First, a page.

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A Mapping Device for Southern Africa’s Rural Areas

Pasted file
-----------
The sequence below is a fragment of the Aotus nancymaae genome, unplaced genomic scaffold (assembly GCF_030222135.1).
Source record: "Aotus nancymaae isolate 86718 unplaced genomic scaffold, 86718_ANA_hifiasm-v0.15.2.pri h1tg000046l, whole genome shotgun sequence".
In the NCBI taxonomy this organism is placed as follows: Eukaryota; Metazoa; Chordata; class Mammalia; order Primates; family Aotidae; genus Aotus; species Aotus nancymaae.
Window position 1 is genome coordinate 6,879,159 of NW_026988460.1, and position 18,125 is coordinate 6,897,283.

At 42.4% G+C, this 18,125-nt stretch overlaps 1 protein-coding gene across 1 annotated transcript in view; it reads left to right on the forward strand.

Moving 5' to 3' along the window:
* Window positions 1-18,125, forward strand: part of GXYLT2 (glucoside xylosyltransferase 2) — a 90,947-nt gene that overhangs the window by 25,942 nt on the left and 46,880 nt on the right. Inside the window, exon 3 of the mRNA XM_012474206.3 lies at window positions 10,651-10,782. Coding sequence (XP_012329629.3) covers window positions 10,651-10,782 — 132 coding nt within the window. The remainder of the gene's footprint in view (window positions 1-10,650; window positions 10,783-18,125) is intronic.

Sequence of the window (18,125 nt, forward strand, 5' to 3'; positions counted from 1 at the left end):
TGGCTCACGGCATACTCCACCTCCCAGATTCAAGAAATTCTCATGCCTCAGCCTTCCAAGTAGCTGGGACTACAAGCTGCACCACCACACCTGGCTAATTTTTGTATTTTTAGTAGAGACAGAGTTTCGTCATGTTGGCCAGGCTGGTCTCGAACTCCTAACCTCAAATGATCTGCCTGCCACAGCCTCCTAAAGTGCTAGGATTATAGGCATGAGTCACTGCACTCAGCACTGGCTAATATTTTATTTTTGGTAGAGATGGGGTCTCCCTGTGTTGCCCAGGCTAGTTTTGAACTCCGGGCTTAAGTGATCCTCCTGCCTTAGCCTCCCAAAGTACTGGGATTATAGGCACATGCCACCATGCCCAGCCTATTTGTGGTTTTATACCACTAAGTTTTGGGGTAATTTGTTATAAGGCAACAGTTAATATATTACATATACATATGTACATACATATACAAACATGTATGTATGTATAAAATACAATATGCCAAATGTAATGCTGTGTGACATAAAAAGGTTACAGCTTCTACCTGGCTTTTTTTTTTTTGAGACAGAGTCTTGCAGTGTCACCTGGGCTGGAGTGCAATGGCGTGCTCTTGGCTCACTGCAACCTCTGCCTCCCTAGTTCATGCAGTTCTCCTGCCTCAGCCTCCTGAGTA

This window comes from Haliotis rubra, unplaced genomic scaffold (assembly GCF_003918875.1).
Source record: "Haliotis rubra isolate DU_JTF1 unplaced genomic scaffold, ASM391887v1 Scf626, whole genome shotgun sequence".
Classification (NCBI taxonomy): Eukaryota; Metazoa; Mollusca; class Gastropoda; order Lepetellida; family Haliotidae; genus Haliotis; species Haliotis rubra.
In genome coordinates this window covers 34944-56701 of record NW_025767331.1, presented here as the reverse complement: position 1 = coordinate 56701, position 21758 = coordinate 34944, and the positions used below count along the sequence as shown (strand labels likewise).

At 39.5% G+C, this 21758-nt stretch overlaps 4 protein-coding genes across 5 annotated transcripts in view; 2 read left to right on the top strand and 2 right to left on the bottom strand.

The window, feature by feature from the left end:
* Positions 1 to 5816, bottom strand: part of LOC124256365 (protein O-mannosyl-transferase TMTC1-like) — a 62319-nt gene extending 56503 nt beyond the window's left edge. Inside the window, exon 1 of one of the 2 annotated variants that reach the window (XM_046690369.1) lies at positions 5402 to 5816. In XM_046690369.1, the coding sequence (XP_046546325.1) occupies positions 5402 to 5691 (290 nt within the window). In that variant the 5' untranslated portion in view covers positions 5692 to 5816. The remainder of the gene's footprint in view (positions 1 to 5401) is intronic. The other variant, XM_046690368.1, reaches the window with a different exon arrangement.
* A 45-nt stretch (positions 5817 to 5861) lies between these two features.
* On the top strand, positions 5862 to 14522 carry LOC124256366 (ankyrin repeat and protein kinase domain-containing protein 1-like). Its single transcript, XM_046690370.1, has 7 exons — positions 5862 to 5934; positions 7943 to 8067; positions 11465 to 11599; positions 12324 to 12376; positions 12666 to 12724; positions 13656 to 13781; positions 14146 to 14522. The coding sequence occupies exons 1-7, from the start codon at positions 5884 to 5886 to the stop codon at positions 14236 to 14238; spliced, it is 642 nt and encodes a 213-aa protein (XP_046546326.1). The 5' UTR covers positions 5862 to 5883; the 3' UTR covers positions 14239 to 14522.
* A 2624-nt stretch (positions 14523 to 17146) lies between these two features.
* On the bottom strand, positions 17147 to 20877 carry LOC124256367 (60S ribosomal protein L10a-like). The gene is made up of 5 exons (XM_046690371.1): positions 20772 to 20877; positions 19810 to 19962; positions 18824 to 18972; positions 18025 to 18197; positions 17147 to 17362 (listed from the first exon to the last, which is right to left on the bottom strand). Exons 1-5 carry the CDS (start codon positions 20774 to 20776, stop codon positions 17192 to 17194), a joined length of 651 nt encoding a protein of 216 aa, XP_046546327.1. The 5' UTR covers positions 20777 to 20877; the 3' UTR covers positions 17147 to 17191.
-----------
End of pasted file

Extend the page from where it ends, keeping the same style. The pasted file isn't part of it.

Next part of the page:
South African startup Abiri is providing digital mapping services in areas Google Maps cannot reach in order to better link rural and peri-urban areas with cities. Launched in 2018 with the mission of creating digital integration to unlock township and rural economies, Abiri uses drones equipped with advanced cameras to map rural and peri-urban areas, and then converts these images into digital maps. The startup, which has so far mapped two small villages and considerable township areas, does this in order to enable easy access for things like emergency services, tourism operators and business travel to these settlements. “During our mapping process we engage communities and explain to them the importance of digital maps and how they can foster change and shorten response time of core services, which would normally find it hard to locate houses and streets in these regions,” founder Tswelelo Piet Mashita told Disrupt Africa. For now, as mentioned above, Abiri has only mapped a handful of settlements, with a total size of about 20 square kilometres, while it has gained over 3,500 active users. In addition to its mapping service, Abiri has developed a commuter feature where users can identify locations of taxi ranks and get directions to them.